The Role of Neuroglial Crosstalk and Synaptic Plasticity-Mediated Central Sensitization in Acupuncture Analgesia

Neural Plast. 2021 Jan 18:2021:8881557. doi: 10.1155/2021/8881557. eCollection 2021.

Abstract

Although pain is regarded as a global public health priority, analgesic therapy remains a significant challenge. Pain is a hypersensitivity state caused by peripheral and central sensitization, with the latter considered the culprit for chronic pain. This study summarizes the pathogenesis of central sensitization from the perspective of neuroglial crosstalk and synaptic plasticity and underlines the related analgesic mechanisms of acupuncture. Central sensitization is modulated by the neurotransmitters and neuropeptides involved in the ascending excitatory pathway and the descending pain modulatory system. Acupuncture analgesia is associated with downregulating glutamate in the ascending excitatory pathway and upregulating opioids, 𝛾-aminobutyric acid, norepinephrine, and 5-hydroxytryptamine in the descending pain modulatory system. Furthermore, it is increasingly appreciated that neurotransmitters, cytokines, and chemokines are implicated in neuroglial crosstalk and associated plasticity, thus contributing to central sensitization. Acupuncture produces its analgesic action by inhibiting cytokines, such as interleukin-1β, interleukin-6, and tumor necrosis factor-α, and upregulating interleukin-10, as well as modulating chemokines and their receptors such as CX3CL1/CX3CR1, CXCL12/CXCR4, CCL2/CCR2, and CXCL1/CXCR2. These factors are regulated by acupuncture through the activation of multiple signaling pathways, including mitogen-activated protein kinase signaling (e.g., the p38, extracellular signal-regulated kinases, and c-Jun-N-terminal kinase pathways), which contribute to the activation of nociceptive neurons. However, the responses of chemokines to acupuncture vary among the types of pain models, acupuncture methods, and stimulation parameters. Thus, the exact mechanisms require future clarification. Taken together, inhibition of central sensitization modulated by neuroglial plasticity is central in acupuncture analgesia, providing a novel insight for the clinical application of acupuncture analgesia.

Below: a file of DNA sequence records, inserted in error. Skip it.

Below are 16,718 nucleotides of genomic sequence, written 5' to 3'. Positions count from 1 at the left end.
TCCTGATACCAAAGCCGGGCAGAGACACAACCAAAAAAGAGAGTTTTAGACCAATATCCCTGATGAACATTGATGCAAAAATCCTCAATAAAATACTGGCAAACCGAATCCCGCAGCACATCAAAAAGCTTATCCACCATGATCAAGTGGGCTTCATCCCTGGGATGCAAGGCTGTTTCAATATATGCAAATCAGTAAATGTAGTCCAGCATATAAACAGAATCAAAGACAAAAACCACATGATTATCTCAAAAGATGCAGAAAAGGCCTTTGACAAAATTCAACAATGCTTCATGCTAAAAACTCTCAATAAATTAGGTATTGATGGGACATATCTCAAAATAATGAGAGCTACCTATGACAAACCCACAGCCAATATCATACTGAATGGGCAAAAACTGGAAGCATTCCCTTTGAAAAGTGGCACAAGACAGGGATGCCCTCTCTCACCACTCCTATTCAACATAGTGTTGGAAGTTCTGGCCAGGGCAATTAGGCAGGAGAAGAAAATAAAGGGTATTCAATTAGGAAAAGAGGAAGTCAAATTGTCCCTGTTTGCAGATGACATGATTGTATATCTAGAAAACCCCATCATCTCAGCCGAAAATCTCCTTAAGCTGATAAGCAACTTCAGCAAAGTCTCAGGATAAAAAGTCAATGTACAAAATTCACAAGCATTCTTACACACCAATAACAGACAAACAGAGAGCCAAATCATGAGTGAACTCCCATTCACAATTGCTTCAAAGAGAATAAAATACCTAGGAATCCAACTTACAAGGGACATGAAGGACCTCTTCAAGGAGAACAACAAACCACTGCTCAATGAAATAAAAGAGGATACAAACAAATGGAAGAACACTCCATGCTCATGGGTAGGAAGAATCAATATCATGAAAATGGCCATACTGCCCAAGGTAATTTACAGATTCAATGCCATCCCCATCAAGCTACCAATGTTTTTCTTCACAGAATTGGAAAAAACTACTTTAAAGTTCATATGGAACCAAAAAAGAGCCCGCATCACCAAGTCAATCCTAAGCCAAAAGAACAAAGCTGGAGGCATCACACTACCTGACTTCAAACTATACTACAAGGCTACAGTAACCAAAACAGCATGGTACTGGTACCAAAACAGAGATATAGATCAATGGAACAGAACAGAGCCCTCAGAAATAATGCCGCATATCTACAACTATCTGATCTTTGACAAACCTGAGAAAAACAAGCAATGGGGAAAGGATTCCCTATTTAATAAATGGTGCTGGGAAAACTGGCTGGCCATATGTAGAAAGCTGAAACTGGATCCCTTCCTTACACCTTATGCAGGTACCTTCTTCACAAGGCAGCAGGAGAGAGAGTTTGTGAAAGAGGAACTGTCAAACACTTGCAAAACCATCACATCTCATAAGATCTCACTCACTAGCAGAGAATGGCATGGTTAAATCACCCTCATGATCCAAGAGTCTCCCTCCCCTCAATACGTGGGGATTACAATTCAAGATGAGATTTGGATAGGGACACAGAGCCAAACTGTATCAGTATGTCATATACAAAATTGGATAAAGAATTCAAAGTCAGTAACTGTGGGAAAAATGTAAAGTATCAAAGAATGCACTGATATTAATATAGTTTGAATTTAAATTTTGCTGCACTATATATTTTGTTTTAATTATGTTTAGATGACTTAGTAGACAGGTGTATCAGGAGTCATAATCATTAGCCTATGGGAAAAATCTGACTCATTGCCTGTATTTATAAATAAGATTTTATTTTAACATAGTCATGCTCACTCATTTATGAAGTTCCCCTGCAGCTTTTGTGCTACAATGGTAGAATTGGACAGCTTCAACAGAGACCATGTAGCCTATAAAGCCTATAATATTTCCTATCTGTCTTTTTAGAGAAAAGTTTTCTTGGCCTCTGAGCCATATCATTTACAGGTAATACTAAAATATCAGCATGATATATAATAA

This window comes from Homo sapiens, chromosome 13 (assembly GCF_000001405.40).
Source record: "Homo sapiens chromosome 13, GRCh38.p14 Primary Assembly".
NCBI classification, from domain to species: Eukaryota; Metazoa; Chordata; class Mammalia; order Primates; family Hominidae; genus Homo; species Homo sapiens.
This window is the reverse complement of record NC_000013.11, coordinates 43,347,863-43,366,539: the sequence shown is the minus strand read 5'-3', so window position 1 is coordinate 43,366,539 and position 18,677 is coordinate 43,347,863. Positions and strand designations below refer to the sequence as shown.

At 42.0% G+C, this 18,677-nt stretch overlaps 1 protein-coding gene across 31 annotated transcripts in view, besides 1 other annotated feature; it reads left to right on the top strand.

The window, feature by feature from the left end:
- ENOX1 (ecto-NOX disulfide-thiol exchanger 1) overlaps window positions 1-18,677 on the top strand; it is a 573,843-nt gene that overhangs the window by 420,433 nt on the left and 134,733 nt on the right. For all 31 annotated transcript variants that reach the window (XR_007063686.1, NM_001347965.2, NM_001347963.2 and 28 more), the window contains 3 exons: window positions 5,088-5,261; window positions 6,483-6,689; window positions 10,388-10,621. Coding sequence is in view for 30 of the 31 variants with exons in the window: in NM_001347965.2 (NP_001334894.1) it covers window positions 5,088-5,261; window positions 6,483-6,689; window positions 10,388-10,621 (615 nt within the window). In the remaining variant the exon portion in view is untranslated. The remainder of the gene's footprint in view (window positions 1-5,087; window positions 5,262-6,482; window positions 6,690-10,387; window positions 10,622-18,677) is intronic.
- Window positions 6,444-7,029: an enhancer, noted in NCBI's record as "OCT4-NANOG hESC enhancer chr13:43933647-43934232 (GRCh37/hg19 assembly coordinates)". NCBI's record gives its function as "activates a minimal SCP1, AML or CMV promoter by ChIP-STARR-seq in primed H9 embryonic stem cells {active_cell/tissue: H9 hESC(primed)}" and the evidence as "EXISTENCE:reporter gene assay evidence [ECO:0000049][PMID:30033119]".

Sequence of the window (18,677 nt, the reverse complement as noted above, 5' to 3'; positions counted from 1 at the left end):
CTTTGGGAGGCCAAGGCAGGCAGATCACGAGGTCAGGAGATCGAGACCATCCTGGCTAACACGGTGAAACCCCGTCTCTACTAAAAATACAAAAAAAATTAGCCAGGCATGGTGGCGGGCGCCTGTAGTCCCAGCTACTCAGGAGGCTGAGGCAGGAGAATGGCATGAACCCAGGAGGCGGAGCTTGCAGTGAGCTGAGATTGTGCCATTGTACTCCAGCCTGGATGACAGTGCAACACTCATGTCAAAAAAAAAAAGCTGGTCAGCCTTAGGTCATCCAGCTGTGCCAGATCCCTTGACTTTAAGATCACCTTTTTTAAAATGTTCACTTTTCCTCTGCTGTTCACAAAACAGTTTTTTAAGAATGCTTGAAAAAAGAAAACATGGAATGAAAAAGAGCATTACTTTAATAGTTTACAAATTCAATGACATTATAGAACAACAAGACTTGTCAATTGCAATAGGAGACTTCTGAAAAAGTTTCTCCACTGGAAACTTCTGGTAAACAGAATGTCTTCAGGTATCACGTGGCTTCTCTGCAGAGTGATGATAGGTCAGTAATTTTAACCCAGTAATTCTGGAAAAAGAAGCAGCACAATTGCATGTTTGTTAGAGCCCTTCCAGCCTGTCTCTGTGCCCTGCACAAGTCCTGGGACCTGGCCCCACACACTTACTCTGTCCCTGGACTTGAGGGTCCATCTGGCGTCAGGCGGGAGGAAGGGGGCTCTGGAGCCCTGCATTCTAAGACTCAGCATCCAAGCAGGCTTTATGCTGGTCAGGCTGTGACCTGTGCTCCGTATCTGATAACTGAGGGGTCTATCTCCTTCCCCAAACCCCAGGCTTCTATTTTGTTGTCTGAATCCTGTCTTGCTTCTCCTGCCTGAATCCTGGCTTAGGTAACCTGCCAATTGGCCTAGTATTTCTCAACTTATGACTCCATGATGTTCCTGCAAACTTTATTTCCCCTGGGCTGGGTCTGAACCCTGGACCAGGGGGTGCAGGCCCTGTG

Publication types

  • Research Support, Non-U.S. Gov't
  • Review

MeSH terms

  • Acupuncture Analgesia / methods*
  • Acupuncture Analgesia / trends
  • Animals
  • Cytokines / immunology
  • Cytokines / metabolism
  • Humans
  • Neuroglia / immunology
  • Neuroglia / metabolism*
  • Neuronal Plasticity / physiology*
  • Pain / immunology
  • Pain / metabolism*
  • Pain Management / methods*

Substances

  • Cytokines